Feel it building….and relax.
Let those muscles flop right out and, as you do so, notice the difference between stress and tension in the muscles of your buttocks, thighs and calves.
Feel all the stress and tension flowing away into the surrounding air with each exhaled breathe and, as you do so, notice that these muscles are becoming warmer and heavier, more and more deeply relaxed.
Next deliberately tense the muscles of your stomach and chest.
You do this by flattening the muscles of your abdomen as thought anticipating a blow while at the same time taking and holding a very deep breathe.
Pull in your stomach. Really flatten the abdominal muscles. Feel the muscles between your ribs tensing as your chest expands with the deep intake of air.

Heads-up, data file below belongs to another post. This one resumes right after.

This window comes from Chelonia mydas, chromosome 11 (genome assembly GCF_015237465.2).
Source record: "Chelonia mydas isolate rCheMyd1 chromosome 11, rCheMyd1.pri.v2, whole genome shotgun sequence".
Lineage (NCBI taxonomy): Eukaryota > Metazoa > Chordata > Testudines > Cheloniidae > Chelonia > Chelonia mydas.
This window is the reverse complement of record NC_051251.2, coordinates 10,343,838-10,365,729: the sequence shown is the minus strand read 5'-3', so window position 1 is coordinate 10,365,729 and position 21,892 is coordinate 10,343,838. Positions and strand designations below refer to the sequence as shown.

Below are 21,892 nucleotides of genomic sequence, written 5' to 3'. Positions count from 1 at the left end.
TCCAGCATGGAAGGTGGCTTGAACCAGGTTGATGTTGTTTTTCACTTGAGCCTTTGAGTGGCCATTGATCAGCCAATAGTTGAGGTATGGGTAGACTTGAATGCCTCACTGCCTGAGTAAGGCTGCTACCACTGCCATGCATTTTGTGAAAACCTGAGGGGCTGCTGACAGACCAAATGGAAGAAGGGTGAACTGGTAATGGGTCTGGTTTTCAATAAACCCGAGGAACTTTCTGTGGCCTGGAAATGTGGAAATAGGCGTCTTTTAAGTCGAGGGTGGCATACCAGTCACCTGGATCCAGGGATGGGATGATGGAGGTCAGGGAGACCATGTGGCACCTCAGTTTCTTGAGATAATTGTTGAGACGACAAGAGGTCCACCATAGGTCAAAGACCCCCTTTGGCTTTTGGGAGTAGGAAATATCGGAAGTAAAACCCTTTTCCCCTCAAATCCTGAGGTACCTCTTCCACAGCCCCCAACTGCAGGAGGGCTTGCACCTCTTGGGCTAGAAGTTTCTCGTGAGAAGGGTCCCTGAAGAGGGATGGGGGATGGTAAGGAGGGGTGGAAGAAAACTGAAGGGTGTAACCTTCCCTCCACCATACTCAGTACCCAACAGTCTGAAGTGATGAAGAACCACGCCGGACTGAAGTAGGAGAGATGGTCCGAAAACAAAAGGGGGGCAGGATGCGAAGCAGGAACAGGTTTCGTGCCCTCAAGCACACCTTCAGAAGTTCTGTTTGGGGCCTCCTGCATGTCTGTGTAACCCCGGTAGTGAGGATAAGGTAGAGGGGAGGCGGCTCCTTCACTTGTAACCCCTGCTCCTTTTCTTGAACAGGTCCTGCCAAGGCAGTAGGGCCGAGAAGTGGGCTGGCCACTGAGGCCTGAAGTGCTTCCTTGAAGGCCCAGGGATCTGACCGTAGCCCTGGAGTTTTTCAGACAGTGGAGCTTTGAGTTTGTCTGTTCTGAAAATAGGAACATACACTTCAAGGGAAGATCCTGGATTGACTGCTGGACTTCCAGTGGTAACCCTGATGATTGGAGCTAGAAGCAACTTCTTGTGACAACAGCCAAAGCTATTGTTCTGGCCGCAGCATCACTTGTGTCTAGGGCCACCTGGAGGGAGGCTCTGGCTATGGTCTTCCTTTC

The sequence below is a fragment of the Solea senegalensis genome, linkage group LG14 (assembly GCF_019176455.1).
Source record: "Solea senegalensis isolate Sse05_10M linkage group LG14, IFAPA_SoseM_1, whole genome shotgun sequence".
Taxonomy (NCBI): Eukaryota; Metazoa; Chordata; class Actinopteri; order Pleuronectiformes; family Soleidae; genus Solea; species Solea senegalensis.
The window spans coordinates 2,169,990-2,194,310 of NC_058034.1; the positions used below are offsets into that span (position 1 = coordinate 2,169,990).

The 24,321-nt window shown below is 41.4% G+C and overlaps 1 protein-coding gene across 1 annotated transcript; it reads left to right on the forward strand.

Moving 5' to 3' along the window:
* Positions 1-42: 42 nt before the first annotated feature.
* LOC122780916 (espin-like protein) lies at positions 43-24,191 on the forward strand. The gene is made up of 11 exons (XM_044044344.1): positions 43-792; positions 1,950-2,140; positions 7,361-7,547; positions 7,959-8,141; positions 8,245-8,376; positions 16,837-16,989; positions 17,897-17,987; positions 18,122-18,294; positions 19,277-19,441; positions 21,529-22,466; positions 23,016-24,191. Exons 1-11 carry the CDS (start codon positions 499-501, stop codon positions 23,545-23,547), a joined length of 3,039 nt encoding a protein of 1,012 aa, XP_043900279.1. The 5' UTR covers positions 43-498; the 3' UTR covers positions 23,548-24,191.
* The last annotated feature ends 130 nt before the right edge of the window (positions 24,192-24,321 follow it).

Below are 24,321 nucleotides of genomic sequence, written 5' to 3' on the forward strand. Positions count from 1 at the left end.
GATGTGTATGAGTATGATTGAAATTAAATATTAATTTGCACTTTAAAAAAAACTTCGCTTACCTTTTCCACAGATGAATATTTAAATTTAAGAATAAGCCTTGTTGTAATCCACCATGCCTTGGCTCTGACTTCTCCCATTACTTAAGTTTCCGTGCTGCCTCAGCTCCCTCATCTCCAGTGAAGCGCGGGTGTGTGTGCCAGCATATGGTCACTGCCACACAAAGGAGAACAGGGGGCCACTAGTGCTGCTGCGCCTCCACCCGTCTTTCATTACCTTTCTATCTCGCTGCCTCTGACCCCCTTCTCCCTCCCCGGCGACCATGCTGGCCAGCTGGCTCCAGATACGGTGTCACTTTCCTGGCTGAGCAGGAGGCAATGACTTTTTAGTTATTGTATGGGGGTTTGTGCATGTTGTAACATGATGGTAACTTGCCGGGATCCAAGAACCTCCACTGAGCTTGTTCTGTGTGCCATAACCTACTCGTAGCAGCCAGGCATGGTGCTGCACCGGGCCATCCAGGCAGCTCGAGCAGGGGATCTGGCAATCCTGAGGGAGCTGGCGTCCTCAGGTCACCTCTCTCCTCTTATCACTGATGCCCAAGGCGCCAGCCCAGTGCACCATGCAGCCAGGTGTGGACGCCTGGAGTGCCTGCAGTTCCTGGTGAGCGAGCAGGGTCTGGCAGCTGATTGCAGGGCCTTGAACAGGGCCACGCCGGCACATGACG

Hold that tension.
Hold it…..
And relax. Allow your stomach muscles to flop out as you exhale and feel the muscles of your chest become looser and more relaxed.
As before notice the difference between stress and tension in the muscles of your abdomen and chest.
Your whole body is starting to feel more and more relaxed. Heavier and warmer.
No tension in the muscles of your feet, ankles, calves, thighs, buttocks, stomach or chest. You are becoming more and more deeply relaxed with every exhaled breath.
Now we are going to tense the muscles of the arms and hands.
You do this by curling your fingers into a fist and, at the same time, by bending your hands back as if trying to touch your wrists with the knuckles of each hand.
While clenching your fingers into a first and bending back your wrists, also bend your arms at the elbows and try to touch each shoulder with your hands.
Do this now.
Fold your fingers into a fist.
Bend your hands at the wrists.
Bend your arms at the elbows.
Really tense those muscles.
Dig your fingers into your palms. Press back with your wrists. Bend your elbows tighter and tighter.